Often, when talking to other photographers and giving posing tips, one thing I’ll see over and over again is that the photographer will pose and pay particular attention to the face, neck and shoulders, then ignore the rest of the body.  I suppose this would be fine if you were only composing for an intimate, close-up photo of your subject, but even in that scenario, you’re limiting your opportunities to get a bit of variety out of the same pose.  Start from the ground up.  It helps for you to take inventory of all the smaller details of your subject, and to make sure that you haven’t missed anything.  Pose their feet and legs first, followed by torso arms and hands, then lastly face.  It will help to make a completed pose, and from there you’re able to get multiple angles and compositions of the same pose, giving you more variety in a smaller period of time.

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6) Posed Candids

When I meet clients for their consultation, one of the requests I hear most often goes something like this, “I really only want natural candids of myself!”  Me” “PERFECT!  Lets stick this giant camera in your face and expect you to act completely naturally, while posing in a manner that may not feel natural and hope for the best!”  Just kidding, I don’t actually say that, but I’ve totally thought it….to myself.  The fact of the matter is, candids can be difficult for a primary photographer to achieve!  People are hyper aware of our gigantic cameras, and when we’re interacting with them and posing them, it can be really difficult to melt away into the background so that our subjects feel comfortable enough to naturally express themselves.  My solution to this is what I’ve deemed a “posed candid”.  For example, when I photograph my wedding clients, I’ll pose them in a pretty location, then ask the groom to whisper something funny in the bride’s ear.  Another great mini game I play is having my subject shoutout trivia answers to questions I ask.  This, more often than not, causes them to laugh in the moment, and I end up getting some great shots.  The key to posed candids, though, is not forgetting the “posed” portion.  I still pose my subjects before giving them scenarios.  Take some time to sit and brainstorm some great mini games or scenarios for your clients to try.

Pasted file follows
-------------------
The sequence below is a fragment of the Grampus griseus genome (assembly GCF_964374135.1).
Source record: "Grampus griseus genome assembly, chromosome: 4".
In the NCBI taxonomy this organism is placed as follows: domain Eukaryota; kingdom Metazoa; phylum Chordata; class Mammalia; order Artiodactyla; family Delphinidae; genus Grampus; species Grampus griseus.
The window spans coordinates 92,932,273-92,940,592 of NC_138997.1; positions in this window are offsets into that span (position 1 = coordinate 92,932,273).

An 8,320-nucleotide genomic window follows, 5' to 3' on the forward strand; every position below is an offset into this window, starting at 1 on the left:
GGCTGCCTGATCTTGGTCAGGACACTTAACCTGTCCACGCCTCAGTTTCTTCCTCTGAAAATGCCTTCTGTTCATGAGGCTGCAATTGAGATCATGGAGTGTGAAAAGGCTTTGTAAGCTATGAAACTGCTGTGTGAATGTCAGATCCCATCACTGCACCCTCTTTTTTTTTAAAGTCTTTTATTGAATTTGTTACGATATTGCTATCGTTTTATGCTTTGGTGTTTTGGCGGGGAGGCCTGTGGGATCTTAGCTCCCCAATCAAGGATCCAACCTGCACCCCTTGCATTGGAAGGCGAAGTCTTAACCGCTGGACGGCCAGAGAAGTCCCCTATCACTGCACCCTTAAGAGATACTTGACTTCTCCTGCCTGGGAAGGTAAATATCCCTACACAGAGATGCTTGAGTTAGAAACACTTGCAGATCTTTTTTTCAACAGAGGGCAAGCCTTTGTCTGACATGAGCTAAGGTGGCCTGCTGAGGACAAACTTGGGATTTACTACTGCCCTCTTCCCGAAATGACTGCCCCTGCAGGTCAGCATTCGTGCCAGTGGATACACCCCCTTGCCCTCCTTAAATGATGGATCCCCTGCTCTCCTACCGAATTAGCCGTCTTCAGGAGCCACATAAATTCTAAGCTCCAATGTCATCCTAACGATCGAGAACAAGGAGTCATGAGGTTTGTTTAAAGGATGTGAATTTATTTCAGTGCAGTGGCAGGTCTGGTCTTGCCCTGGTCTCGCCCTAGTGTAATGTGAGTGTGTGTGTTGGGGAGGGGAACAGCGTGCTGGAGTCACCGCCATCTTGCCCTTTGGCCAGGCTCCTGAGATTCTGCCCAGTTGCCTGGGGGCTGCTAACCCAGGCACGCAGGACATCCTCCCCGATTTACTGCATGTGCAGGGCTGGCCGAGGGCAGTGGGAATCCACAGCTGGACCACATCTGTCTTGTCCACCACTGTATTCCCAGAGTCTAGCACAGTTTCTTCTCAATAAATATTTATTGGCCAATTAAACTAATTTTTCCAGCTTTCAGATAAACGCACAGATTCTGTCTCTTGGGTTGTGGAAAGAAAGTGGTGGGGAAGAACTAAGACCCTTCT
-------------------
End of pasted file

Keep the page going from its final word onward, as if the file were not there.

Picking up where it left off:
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7) Give Your Subject’s Hands Something To Do

Nothing will cause your pose to look incomplete more than your subjects hands dangling at their sides, doing nothing.  Whether it be hands in pockets, grabbing onto a lapel, holding a bouquet, or having an arm around another person, it is imperative that the hands have a job.  And once you give your subject’s hands something to do, the next detail to pay close attention to is how relaxed their fingers are.  If, after you’ve placed the hands while posing, the subjects fingers still look stiff, as your subject to soften their fingers, or shake their hand out to relax it a bit.

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Conclusion

You should look at posing as a complete process.  Break your subject up into three parts: feet/legs, torso/arms/hands, neck/head/facial features. Check to make sure all details are covered, and that you’ve placed your subject in a complete pose.  Posing from the ground up, pay attention first to the feet and legs, then the torso, arms and hands, and lastly, pose the neck and head, ending last with your subjects facial features (eyes, mouth, chin).

You know what they say, the devil is in the details, and the same is true about posing.  Photographers who you respect for great posing technique, achieve it by having close attention to detail.  And as is true with everything, practice makes perfect.  To help you with your posing game, I’ll end with a handy “quick tips” list to help give you a great posing foundation during your next photo session!  Happy Shooting!